Luring others into climate action: Coalition formation games with threshold and spillover effects


Overview

Cooperation between countries is required to overcome major societal problems, such as climate change. However, rational logic dictates that individual countries are incentivised not to act, instead preferring to ‘free ride’ on the efforts of others.

It is possible to imagine a scenario in which all countries wait for each other to show leadership, resulting in an irreversible catastrophe. Successful climate change mitigation therefore hinges on some actors leading by example. Those countries will have to push temporarily individual incentives aside in favour of the long-term greater good.

This paper uses game theory to find out how countries can work together to mitigate against climate change. The ‘threshold public bad game’ described in this paper was designed to capture the trade-offs faced by countries choosing whether to transition to clean technology, and to what extent.

The game accounts for the fact that the degree to which a country commits to clean technology will dictate whether countries collectively manage to avert dangerous climate change or not. The game also features innovation ‘spillovers’.

Key findings

  • The game described in this paper finds that climate negotiations can result in two outcome scenarios:

Scenario 1: An agreement is made that includes early investments in clean technology. The expected returns from clean technology investment are sufficiently large that a pivotal number of countries are lured into action. A fringe of countries does not join the agreement but do react proactively by shouldering the reduced burden that they are left with.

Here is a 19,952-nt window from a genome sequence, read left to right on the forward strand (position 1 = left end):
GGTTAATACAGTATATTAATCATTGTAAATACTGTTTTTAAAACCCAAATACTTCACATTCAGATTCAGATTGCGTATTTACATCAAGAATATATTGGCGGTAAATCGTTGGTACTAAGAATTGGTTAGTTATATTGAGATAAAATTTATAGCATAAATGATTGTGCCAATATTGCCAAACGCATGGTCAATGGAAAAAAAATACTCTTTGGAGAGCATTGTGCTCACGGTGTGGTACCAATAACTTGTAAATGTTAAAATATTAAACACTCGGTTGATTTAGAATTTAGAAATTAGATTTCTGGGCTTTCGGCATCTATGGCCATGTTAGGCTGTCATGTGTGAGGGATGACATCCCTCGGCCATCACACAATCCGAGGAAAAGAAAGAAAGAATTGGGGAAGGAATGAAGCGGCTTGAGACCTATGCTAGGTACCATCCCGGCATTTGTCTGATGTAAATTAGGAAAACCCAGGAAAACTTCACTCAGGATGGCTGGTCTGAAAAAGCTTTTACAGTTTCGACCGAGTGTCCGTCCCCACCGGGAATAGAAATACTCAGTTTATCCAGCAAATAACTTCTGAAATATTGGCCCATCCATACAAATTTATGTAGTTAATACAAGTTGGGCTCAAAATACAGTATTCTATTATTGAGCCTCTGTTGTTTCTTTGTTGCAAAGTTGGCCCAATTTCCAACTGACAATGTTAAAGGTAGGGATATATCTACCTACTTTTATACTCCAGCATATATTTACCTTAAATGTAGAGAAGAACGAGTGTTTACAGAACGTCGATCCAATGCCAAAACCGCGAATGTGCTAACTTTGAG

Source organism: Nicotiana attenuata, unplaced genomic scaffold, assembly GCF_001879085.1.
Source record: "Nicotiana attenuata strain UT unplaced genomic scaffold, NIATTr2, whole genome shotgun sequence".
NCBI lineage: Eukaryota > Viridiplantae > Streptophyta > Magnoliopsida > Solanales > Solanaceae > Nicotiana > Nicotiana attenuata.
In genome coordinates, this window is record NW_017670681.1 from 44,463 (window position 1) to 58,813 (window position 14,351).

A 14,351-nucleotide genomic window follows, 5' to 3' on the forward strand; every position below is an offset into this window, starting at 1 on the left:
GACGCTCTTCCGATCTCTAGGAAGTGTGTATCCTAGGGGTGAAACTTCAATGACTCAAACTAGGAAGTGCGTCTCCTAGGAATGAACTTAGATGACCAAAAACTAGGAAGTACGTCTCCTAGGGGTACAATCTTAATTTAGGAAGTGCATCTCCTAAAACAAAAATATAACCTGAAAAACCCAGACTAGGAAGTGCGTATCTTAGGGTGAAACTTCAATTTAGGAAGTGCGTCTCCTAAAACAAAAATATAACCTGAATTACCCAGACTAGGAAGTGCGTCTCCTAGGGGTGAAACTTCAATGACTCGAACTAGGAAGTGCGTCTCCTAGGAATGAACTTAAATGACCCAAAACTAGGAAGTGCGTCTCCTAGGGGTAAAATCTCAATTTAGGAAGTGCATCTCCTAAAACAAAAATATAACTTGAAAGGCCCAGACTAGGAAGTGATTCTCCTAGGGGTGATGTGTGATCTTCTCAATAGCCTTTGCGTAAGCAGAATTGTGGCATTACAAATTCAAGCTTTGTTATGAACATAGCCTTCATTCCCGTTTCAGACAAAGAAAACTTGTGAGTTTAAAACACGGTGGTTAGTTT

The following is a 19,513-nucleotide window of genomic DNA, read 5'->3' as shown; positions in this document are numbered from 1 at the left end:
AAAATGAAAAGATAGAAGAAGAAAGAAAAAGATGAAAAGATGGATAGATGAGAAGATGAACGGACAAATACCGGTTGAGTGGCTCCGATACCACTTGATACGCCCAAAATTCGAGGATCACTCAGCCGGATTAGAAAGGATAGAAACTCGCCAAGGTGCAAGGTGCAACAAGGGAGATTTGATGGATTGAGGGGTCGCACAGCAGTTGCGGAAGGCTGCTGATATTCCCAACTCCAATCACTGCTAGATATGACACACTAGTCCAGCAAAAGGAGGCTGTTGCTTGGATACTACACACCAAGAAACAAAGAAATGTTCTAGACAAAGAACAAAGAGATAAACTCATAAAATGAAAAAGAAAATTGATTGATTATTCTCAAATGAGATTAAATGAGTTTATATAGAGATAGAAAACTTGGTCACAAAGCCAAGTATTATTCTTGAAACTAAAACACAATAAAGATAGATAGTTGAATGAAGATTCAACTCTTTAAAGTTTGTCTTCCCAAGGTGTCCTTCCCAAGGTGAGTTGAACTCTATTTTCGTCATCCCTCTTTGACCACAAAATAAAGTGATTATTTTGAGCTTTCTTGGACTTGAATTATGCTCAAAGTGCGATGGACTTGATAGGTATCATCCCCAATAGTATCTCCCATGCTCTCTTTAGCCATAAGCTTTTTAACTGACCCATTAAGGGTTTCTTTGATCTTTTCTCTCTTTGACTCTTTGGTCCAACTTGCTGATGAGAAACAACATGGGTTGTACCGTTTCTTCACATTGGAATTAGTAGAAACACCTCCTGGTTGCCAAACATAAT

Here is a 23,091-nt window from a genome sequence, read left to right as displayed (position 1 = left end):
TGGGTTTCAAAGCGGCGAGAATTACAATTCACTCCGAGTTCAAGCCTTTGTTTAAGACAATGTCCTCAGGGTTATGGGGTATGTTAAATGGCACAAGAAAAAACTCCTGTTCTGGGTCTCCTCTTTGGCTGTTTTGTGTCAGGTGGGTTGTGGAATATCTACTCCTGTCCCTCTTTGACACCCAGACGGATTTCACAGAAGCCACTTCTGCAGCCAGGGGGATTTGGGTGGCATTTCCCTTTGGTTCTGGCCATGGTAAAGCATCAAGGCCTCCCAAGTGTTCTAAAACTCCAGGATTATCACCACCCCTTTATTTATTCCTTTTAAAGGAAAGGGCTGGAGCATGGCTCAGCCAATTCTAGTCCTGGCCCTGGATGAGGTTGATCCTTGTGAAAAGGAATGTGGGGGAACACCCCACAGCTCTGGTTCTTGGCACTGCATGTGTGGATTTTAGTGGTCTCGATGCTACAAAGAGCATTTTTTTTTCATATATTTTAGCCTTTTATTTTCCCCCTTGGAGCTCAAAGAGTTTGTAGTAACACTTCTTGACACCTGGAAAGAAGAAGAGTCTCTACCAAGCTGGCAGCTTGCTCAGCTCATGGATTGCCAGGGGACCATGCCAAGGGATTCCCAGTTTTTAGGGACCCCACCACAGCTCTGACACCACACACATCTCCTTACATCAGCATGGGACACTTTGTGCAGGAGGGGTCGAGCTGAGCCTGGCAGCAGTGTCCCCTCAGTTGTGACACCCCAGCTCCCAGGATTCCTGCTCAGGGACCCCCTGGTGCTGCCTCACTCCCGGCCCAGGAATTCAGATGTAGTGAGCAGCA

Scenario 2: An agreement is made that expects modest benefits from clean technology innovation. The group of countries signed up to the agreement is not large enough to be pivotal. In this situation it is desirable that the benefits from clean technology innovation are shared with fringe countries, and that this is used to leverage their effort.

  • The more countries involved in an agreement that invests in clean technology innovation, the less costly that investment will be for each country.
  • Countries involved in an agreement have to address most of the burden of climate change in instances when they do not share the benefits of clean energy innovation with fringe countries outside the agreement.
  • If a climate change agreement does involve sharing clean energy innovations with those outside the agreement, 40% fewer countries are expected to sign up to such an agreement. However, fringe countries would later be lured to embrace clean technology as a result of innovation spillovers.
  • It is important that clean energy research and development (R&D) is included in international climate negotiations. All countries are better off when countries not signed up to agreements can also profit from clean technology investments with modest returns.
  • Since rational incentives pull countries towards widespread defection (and therefore increasing the risk of a climate change catastrophe), it is all the more important to induce participation by more reluctant countries. The diffusion of clean technology innovation may be an important lever for climate action.